Day 17: Namibe. From Lubango it’s about a 2-hr drive down into the barren flats of the Namib, where we will go birding on the fringes of the Namibe NP. Our first stop however will be the Leba escarpment, which is not only gorgeous, but it holds the very localized Cinderella Waxbill, Fülleborn’s Longclaw and Rockrunner. Further towards the coast we hit the true Namib and can expect many of the specialty birds more associated with Namibia, including Ludwig’s Bustard, Bare-cheeked Babbler, Rosy-faced Lovebird, Monteiro’s and Damara Red-billed Hornbills, Gray’s, Stark’s, Benguela Long-billed and Sabota Larks, Karoo and Tractrac Chats, Kalahari Scrub Robin, Chat Flycatcher, Ground Batis, Carp’s Tit, Pale-winged and Meves’s Starlings (sometimes split as Kunene Long-tailed Starling), Dusky Sunbird, and Lark-like Bunting. After a long day in the field we return to Lubango to overnight.
Day 18: Departure. Today after breakfast we head to Lubango airport where you can take your connecting flight to Windhoek or Luanda. A 2-day extension is offered for those who have not had enough and would like some time in the Namib-desert.
PACE: Intense. This tour will require long days in the fields and early starts on most days, around 5:00-05:30am, often returning at or just after dusk. On some portions of the trip, especially those spent in the hot lowlands, we will have some time off in the middle of the day. At higher elevations, in the mountains, the birding can stay active all day, and we will attempt to make the most of it. There are some long drives on tough roads including the following: Day 2 Kwanza to Uige (7 hours); Day 4 Uige to Calandula (4 hours); Day 9 Muxima to Kumbira (6 hours); Day 14 Kumbira to Huambo (5 hours) and Day 15 Huambo to Lubango (6 hours).
PHYSICAL DIFFICULTY: Easy to moderate. A lot of the birding is from roadsides or accomplished with short walks through relatively easy terrain. There are some short walks into the forest to get to territories for secretive or displaying birds at various locations. The general birding is pretty easy, but obviously some of the tougher forest birds require a little more effort to coax out.
CLIMATE: Luanda, Lubango, Muxima and Kumbira have a moderate temperature at this time of year 66-77°F (19-25°C), Uige is warm and muggy reaching 70-90°F (21-32°C) with high humidity.
ACCOMMODATION: Good hotel near Luanda, moderate to good hotels at Uige and Fazenda Rio Uiri. Fairly basic elsewhere but most have electricity and hot water and private bathrooms.
SPECIAL NOTE: This trip requires participants with an adventurous spirit. We are visiting some of the most remote parts of one of the trickiest parts of Africa where tourism infrastructure is in its infancy. Things are much better than they were a decade ago. But it’s still simple and things happen slowly. Although physically things may be relatively easy, there may well be surprises during the travel and we will need to understand that things work differently in Angola to practically anywhere else on the planet. The accommodation is moderate-style hotels. But the places we visit are wild, pristine and very seldom seen by anyone, including dedicated adventure naturalists.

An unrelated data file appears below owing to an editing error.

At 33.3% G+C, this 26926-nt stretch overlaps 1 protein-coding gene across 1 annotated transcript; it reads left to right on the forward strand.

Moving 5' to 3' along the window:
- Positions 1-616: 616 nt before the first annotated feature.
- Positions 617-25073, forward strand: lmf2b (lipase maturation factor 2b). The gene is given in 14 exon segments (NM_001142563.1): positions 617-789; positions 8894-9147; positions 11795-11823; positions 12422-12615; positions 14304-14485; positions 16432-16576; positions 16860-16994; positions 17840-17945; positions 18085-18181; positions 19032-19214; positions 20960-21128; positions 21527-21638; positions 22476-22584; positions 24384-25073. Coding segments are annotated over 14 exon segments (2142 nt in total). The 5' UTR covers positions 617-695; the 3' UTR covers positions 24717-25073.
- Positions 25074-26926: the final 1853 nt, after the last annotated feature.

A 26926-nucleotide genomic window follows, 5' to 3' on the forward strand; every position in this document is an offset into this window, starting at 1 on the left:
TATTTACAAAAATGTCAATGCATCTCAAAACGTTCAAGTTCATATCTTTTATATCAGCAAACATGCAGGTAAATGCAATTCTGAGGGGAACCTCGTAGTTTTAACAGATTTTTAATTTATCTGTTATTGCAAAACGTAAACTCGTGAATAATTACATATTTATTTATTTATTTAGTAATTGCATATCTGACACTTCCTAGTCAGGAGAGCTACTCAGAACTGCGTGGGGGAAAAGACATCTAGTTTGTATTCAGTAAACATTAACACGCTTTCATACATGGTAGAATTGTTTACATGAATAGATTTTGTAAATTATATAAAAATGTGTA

TRAVEL REQUIREMENTS: A valid passport is required; the passport must be valid for at least six months past your intended stay. Visas are required for almost all visitors, but can be obtained as E-visas or on arrival. Travel requirements are subject to change, and it is ESSENTIAL to double-check your entry requirements at least six weeks before you travel; contact the nearest embassy or consulate, or ask our office staff for help.
WHAT’S INCLUDED?: Tips to drivers, local guides, and lodge staff; accommodation from night of day 1 through to night of day 17; meals from dinner on day 1 through to breakfast on day 18; safe drinking water throughout; Tropical Birding tour leader with scope and audio gear from the morning of day 1 to the afternoon of day 17; one arrival and one departure airport transfer per person (transfers may be shared with other participants of the same tour if they are on the same flight); ground transport for the group to all sites in the itinerary; entrance fees to all birding sites mentioned in the itinerary; a printed and bound checklist to keep track of your sightings (given to you at the start of the tour – only electronic copies can be provided in advance).
WHAT’S NOT INCLUDED?: Any International or domestic flights; optional tips to the tour leaders; tips for optional luggage porters in city hotels; international flights; snacks; additional drinks apart from those included; alcoholic beverages; visa fees; departure tax if applicable; travel insurance; excursions not included in the tour itinerary; extras in hotels such as laundry service, minibar, room service, telephone calls, and personal items; medical fees; other items or services not specifically mentioned as being included.